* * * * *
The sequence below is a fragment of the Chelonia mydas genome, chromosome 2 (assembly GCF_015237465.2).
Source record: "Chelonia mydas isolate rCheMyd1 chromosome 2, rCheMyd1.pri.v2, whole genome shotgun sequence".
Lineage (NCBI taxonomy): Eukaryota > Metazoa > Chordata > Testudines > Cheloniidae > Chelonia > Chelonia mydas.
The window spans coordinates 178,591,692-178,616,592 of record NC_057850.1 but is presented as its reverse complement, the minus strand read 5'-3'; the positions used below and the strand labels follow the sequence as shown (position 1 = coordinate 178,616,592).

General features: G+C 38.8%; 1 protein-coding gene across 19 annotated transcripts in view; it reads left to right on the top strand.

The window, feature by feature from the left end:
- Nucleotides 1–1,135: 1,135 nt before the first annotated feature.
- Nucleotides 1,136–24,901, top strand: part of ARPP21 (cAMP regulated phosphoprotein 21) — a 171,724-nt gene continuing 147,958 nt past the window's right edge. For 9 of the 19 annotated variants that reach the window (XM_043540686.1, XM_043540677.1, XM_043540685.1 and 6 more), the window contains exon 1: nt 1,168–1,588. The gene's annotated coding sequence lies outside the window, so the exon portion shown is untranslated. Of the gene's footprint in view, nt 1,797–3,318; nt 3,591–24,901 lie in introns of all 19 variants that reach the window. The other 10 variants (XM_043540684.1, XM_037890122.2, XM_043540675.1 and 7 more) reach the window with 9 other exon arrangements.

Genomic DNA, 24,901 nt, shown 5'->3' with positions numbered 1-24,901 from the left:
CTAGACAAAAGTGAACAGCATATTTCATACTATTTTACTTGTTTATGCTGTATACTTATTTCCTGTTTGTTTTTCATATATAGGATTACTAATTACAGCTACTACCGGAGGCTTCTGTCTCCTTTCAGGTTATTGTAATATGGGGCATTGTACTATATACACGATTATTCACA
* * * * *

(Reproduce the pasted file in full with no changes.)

The sequence below is a fragment of the Chelonia mydas genome, chromosome 2 (assembly GCF_015237465.2).
Source record: "Chelonia mydas isolate rCheMyd1 chromosome 2, rCheMyd1.pri.v2, whole genome shotgun sequence".
Lineage (NCBI taxonomy): Eukaryota > Metazoa > Chordata > Testudines > Cheloniidae > Chelonia > Chelonia mydas.
The window spans coordinates 178,591,692-178,616,592 of record NC_057850.1 but is presented as its reverse complement, the minus strand read 5'-3'; the positions used below and the strand labels follow the sequence as shown (position 1 = coordinate 178,616,592).

General features: G+C 38.8%; 1 protein-coding gene across 19 annotated transcripts in view; it reads left to right on the top strand.

The window, feature by feature from the left end:
- Nucleotides 1–1,135: 1,135 nt before the first annotated feature.
- Nucleotides 1,136–24,901, top strand: part of ARPP21 (cAMP regulated phosphoprotein 21) — a 171,724-nt gene continuing 147,958 nt past the window's right edge. For 9 of the 19 annotated variants that reach the window (XM_043540686.1, XM_043540677.1, XM_043540685.1 and 6 more), the window contains exon 1: nt 1,168–1,588. The gene's annotated coding sequence lies outside the window, so the exon portion shown is untranslated. Of the gene's footprint in view, nt 1,797–3,318; nt 3,591–24,901 lie in introns of all 19 variants that reach the window. The other 10 variants (XM_043540684.1, XM_037890122.2, XM_043540675.1 and 7 more) reach the window with 9 other exon arrangements.

Genomic DNA, 24,901 nt, shown 5'->3' with positions numbered 1-24,901 from the left:
CTAGACAAAAGTGAACAGCATATTTCATACTATTTTACTTGTTTATGCTGTATACTTATTTCCTGTTTGTTTTTCATATATAGGATTACTAATTACAGCTACTACCGGAGGCTTCTGTCTCCTTTCAGGTTATTGTAATATGGGGCATTGTACTATATACACGATTATTCACA